"The form's remarkable adaptability is on brilliant display in Celestial Bodies (Catapult), a searching work of fiction by Jokha Alharthi, an Omani writer and academic; the English translation, by Marilyn Booth, won this year's International Booker Prize. Celestial Bodies tells the subtle and quietly anguished story of several unhappy marriages. Though not a novel about female adultery--the narrated infidelities are all male--it shares with the genre an intense preoccupation with its female characters' unhappy marital experience. The inequitable rules and expectations of a traditionally patriarchal Islamic society--the novel is largely set in an Omani village--bend this novel's focus back onto the sort of marital misery that once animated the European literary tradition. Yet one of the book's signal triumphs is that Alharthi has constructed her own novelistic form to suit her specific mimetic requirements . . . Celestial Bodies, a slender novel alive with many tales, encompasses several generations, but at its heart is the story of three sisters who are disillusioned by marriage . . . The novel moves back and forth between the generations very flexibly, often in the course of a single page or even paragraph, owing to Alharthi's deft management of time shifts. I like to imagine Alharthi, as a graduate student in Edinburgh, encountering what Muriel Spark did with flash-forwards in her great Edinburgh novel about the often unhappy lives of girls and women, The Prime of Miss Jean Brodie . . . Within all the chapters, the stories float like this, lightly tethered to what the French call r�cit--the moment in which the story is being told, the narrative present. The result is a beautifully wavering, always mobile set of temporalities, the way starlight seems to flicker when we gaze at distant and nearer celestial bodies. But the procedure is more radical than Muriel Spark's, because the tether itself is moving . . . Celestial Bodies, written from within a largely poetic tradition by a woman who is a scholar of classical Arabic poetry, seems to break free of narration as it is commonly understood in Western fictional literature. The leaps and swerves seem closer to poetry or fable or song than to the novel as such . . . The form speaks eloquently. Indeed, the great pleasure of reading Celestial Bodies is witnessing a novel argue, through the achieved perfection of its form, for a kind of inquiry that only the novel can really conduct. The ability to move freely through time, the privileged access to the wounded privacies of many characters, the striking diversity of human beings across a relatively narrow canvas, the shock waves as one generation heaves, like tectonic plates, against another, the secrets and lapses and repressions, at once intimate and historical, the power, indeed, of an investigation that is always political and always intimate--here is the novel being supremely itself, proving itself up to the job by changing not its terms of employment but the shape of the task." --James Wood, The New Yorker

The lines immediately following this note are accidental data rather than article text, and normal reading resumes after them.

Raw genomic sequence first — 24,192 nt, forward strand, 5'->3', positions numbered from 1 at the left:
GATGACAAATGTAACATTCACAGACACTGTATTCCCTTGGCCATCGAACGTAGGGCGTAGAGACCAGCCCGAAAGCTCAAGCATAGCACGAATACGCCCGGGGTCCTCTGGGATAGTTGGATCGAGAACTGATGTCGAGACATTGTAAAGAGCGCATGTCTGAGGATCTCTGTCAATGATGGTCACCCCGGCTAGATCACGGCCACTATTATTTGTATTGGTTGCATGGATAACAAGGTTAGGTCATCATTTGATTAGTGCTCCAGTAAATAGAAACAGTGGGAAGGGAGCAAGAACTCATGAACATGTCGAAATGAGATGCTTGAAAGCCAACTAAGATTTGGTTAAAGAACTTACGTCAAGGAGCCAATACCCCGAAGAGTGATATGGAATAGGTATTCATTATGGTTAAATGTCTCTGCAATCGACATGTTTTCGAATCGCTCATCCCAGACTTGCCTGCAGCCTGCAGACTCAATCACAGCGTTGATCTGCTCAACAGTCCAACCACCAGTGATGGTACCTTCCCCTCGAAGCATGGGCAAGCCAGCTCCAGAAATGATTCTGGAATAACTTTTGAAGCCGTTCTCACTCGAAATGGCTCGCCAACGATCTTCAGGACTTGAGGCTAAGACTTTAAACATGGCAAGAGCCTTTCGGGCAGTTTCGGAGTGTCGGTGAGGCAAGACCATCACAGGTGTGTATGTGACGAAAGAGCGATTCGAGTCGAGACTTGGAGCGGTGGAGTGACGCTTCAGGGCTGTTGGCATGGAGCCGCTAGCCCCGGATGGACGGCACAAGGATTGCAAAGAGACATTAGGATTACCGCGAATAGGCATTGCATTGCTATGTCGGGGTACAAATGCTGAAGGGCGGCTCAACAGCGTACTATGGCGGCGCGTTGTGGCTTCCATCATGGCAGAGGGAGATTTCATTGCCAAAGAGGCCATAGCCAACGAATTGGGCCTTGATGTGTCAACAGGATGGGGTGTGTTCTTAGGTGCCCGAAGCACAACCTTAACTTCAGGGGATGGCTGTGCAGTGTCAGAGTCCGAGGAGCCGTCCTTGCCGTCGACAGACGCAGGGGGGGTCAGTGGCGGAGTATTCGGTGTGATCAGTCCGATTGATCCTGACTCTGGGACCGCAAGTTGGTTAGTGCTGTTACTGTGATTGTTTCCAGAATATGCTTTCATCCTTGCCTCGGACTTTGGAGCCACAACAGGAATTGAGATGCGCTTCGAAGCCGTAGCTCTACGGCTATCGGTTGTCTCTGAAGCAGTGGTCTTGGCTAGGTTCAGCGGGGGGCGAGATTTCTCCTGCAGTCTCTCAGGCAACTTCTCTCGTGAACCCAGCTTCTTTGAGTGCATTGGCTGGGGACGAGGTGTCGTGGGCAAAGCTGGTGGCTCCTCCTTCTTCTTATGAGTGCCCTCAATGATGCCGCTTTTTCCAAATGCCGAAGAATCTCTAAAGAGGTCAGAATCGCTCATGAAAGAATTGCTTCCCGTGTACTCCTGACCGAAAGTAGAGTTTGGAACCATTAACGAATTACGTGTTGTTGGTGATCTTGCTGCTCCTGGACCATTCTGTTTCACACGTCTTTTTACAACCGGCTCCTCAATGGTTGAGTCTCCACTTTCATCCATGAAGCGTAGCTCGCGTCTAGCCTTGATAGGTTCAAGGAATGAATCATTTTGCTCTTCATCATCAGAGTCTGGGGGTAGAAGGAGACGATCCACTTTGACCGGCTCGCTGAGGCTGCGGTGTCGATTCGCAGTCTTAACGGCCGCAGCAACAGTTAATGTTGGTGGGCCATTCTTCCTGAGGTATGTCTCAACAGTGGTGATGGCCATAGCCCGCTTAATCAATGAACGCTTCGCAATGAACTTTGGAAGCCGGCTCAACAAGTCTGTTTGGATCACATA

"Arab women, therefore, face twin obstacles: the West's own gender biases, and the reductive narrative of the Arab woman. This is why it was such a victory when the International Booker Prize jury chose an Arab novel--one written by a woman--to receive the award for the first time in the prize's history. The Omani novelist Jokha al-Harthi's breathtaking, layered, multigenerational novel Celestial Bodies, which was beautifully translated into English, follows the lives of three sisters from a small village at a time of rapid social and economic change in Oman. The tale is replete with history, poetry, and philosophy, but also slavery, broken marriages, passion, and not-so-secret lovers." --Kim Gattas, The Atlantic